Tuesday, April 12, 2011

Texas Conflagration

West Texas is ablaze right now. Several parts of West Texas are, actually. It's been pretty heavy on my heart and foremost in my mind the last few days.

One massive fire this past weekend threatened my hometown, and might still be threatening it, frankly. It burned through a nearby town, where I currently have at least one friend living, and where a few friends from my youth lived. About 70 homes and structures were destroyed. I still need to get in touch with a friend of mine to check on her family's ranch. Actually, I should ask two of my friends about their families' ranches, now that I think of it. The town that burned was evacuated, and luckily, no one died, but it's still distressing. My town and another neighboring town were on alert. Sunday afternoon, a friend posted a photo of what the blaze looked like in the wee hours of the morning, from my town, facing the burning town. Scary as shit, to see the mountains silhoutted at night in a halo of orange. It looks like the forestry service has finally managed to get some of the blaze under control. But for about two days, the local NPR station was reporting on Facebook and Twitter that the fire was 0% contained. To make matters worse, the wind gusts were massive: 50 - 60 mph. That's pretty standard for a West Texas Spring - especially in the Panhandle; more on that later - but the worst part of it was not only was it spreading the fire like, well, wildfire, it was too gusty for emergency helicopters to swoop in and douse the flames with retardant.

The same friend that posted the photo of the fire at night, posted a video this morning, edited by a local photographer who captured images in the fire's wake. It's utterly sad. There are homes smoldering - one of which looks very similar to the house some good friends grew up in; I need to contact them - charred land, flames spreading in lines and independently, and in two brief consecutive shots, dead animals. Horses. One apparently dead from inhalation, the other charred. I read in an article on the Statesman (or was it MSNBC?) that a local official talked about seeing horses on fire. I'm sure many cattle were burned, too. I really feel for those animals and for their ranchers. Horses are just magnificent creatures anyway, but I remember how the rancher kids I went to school with loved their animals. Even if the cows and sheep were reared to be slaughtered, no one wants to see their livestock suffer. They're still cared for and treasured, as creatures. In the video notes, the photographer said there were many, many animal carcasses, he actually left most of them out of his video. In one shot, there's a wild turkey running down the road, while a football field away, the hills are burning. Smoke laces throughout the hills and it's amazing to me that anyone would know which direction the fire is coming from. Presumably, you probably wouldn't. My friend who currently lives in the hardest hit town was able to return to her home yesterday. Her house was spared, thankfully. I've been thinking a lot about them. Not just because they live there, but because her husband is a minister and a volunteer fire fighter. So he's got double duty: fight the flames, comfort the afflicted.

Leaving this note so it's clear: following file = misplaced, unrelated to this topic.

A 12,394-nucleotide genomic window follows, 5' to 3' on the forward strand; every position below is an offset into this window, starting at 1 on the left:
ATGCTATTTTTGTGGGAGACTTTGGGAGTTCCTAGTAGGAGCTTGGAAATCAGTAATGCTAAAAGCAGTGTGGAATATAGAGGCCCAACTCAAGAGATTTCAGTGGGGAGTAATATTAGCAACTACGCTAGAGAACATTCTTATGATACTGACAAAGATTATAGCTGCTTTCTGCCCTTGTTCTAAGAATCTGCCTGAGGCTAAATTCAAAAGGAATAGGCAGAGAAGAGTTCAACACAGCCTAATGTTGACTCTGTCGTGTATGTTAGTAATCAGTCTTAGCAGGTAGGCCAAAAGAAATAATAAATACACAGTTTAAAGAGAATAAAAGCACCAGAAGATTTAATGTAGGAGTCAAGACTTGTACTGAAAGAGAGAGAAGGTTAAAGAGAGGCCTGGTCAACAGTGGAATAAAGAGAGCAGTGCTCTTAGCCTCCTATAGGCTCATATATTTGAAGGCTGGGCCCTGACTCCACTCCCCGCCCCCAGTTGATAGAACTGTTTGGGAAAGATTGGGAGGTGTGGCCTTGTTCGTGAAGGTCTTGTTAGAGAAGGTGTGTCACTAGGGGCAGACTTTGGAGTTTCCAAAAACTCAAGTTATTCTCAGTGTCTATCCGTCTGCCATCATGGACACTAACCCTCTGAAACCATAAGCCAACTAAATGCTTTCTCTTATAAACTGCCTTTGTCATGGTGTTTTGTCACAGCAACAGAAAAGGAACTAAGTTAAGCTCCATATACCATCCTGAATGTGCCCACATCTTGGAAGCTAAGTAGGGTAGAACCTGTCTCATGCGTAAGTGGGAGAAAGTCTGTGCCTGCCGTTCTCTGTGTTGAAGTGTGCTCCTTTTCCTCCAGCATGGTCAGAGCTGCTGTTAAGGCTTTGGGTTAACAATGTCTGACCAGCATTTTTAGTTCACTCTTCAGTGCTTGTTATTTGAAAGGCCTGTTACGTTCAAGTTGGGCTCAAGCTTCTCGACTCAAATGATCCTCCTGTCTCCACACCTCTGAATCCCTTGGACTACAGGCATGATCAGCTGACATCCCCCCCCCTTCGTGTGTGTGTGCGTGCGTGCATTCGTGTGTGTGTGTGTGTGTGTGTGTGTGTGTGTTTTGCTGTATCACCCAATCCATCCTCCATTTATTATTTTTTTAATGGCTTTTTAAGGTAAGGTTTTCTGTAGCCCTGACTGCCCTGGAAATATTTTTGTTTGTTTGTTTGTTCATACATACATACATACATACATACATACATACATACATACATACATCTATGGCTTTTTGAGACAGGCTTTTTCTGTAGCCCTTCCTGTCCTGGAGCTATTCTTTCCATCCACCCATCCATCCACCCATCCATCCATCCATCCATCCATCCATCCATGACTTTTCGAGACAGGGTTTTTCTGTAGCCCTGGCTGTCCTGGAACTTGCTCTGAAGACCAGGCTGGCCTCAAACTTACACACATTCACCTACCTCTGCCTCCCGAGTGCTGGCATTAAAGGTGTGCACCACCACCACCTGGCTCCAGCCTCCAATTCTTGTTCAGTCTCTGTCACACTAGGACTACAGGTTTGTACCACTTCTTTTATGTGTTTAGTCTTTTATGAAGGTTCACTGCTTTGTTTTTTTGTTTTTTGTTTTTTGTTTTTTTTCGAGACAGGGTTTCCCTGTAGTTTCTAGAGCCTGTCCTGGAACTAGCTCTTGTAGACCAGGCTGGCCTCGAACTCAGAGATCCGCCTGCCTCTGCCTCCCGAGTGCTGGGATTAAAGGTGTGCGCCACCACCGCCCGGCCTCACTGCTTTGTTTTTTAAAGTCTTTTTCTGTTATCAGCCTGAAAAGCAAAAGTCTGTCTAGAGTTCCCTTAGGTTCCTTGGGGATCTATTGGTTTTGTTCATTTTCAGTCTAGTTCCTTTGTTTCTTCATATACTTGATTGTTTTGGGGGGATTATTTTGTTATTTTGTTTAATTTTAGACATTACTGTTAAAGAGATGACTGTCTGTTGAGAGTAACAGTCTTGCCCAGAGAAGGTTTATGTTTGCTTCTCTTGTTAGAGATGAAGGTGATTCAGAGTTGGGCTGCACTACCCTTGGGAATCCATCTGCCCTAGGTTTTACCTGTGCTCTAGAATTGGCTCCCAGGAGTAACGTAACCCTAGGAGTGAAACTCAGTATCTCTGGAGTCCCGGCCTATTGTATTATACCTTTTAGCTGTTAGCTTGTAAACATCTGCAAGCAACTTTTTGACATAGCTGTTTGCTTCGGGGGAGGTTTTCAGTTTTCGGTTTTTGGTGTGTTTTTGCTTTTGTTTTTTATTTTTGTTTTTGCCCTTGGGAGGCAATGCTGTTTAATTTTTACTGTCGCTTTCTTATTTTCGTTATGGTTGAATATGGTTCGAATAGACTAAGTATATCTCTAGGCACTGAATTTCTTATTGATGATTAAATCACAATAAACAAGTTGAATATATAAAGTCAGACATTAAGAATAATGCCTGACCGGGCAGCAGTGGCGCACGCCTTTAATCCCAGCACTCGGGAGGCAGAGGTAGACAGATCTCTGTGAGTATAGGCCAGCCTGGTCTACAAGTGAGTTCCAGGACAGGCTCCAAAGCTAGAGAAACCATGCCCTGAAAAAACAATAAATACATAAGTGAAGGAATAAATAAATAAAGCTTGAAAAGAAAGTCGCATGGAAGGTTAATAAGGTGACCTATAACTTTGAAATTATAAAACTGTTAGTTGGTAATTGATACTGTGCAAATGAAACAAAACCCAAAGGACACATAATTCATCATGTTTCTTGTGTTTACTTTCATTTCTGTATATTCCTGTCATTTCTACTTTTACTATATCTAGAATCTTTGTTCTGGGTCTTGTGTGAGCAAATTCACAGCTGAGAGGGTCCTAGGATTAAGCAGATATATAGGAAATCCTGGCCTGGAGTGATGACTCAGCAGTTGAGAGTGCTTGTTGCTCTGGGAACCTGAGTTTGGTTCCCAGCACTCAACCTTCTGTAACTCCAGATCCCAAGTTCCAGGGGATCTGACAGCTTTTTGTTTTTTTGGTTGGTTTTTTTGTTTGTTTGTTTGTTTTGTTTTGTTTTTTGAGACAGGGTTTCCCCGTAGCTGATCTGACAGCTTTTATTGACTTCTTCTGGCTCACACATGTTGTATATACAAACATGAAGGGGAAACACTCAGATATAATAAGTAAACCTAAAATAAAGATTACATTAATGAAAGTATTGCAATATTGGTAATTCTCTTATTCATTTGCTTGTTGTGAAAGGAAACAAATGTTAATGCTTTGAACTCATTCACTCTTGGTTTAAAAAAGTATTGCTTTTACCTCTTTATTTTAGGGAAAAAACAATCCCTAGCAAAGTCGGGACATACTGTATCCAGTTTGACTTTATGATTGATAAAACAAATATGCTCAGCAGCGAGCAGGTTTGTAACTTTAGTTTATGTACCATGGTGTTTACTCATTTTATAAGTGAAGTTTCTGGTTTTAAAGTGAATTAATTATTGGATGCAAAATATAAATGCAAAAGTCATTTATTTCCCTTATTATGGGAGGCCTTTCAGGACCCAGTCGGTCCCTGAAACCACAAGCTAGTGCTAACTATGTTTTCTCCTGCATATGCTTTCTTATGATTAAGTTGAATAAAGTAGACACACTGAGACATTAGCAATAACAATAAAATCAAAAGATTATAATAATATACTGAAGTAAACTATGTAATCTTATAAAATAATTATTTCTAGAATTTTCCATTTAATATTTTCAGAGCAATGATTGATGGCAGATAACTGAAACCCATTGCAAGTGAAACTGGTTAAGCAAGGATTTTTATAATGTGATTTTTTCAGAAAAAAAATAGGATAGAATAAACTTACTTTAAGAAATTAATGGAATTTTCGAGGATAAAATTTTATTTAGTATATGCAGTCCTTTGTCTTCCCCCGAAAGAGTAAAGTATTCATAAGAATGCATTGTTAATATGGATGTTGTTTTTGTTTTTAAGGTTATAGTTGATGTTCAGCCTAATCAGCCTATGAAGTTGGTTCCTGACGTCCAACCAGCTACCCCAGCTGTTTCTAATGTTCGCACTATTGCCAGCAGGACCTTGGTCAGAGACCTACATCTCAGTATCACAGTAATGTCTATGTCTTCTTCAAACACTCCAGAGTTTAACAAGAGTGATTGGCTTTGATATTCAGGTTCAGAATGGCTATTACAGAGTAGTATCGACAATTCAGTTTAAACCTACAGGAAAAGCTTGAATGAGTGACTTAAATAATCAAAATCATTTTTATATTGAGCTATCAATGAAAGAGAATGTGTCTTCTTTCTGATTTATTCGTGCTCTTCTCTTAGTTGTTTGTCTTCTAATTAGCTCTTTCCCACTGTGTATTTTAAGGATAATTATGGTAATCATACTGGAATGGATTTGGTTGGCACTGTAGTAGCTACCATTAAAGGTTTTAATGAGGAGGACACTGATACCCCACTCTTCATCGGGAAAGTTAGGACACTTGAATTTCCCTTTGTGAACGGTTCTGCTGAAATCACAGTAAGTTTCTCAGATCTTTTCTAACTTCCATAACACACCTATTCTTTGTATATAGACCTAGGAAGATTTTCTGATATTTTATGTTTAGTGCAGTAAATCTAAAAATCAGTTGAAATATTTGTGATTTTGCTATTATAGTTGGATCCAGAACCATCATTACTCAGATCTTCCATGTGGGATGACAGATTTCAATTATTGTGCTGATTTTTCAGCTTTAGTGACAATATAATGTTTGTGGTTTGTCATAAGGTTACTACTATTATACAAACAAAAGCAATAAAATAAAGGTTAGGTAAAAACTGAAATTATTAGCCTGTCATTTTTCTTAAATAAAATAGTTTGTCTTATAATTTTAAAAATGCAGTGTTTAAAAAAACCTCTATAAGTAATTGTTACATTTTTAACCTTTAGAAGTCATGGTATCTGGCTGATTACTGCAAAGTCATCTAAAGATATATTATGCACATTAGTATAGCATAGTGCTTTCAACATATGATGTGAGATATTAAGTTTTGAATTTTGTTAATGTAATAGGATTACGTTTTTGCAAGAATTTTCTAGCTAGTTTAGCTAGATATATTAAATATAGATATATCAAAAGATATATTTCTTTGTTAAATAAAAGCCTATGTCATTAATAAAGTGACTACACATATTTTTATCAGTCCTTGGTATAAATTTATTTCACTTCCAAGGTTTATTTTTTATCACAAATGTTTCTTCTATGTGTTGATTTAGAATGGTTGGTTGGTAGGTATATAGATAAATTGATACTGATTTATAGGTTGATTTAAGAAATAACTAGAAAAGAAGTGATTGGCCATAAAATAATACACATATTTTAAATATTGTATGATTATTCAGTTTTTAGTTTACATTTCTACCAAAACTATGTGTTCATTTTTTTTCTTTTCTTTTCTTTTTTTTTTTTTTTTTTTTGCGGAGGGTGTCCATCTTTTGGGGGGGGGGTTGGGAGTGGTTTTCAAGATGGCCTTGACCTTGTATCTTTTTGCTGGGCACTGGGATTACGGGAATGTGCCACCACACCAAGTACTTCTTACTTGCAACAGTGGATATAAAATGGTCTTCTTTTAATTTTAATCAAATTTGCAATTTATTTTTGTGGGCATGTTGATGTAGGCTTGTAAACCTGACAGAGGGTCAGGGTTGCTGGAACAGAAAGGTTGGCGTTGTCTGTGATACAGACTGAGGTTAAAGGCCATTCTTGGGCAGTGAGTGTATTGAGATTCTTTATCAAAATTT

In addition to my teenage stomping grounds burning, there is an equally large fire tearing up the Panhandle. The last I read, two towns were threatened: both towns in which I have family members. One of which is where my grandparents are buried. I haven't heard from my family up there, nor have I read any reports yet about how that fire is going. Just suffice it to say, I'm very worried. I don't want to see my family harmed or their homes - including the one my dad grew up in - destroyed.

It's not like Texas - West Texas, in particular - is unaccustomed to wildfires. I remember, when we lived in Southwest Texas, each year, it seemed, wildfires would rage south, near the border, but none ever threatened us. We kept an ear out, but they never got close to us. And it wasn't uncommon to see a grassfire burning a ways off the road as we drove from town to town. I think this year has been particularly dry, though. There are several big fires going throughout the state right now. The biggest and nastiest just happen to be in West Texas. The last I checked, there was no rain in the foreseeable forecast. At least not for the SW Texas area. Which sucks. The good news is that the winds have died down, and the big town-destroying fire is partially contained. I just read of a new one, about a mile north of my town which is also large and currently un-contained. I don't wish I were there right now, but I do wish I could hug everyone affected by the fires right now. I can't imagine their anxiety.

Sorry for the bummer post, and for the stream of consciousness style writing. (More SoC than usual, anyway.) We still need to donate to relief for the Japan earthquake, but I guess we'll add the people of West Texas to our donation list. I think we'll start here: www.arcswtx.org. It looks like you can donate to Japan relief, too. So: two birds with one stone, eh?! Sigh.

1 comment:

secret agent woman said...

Oh my, that's terrible. I hope they are able to contain the fires soon.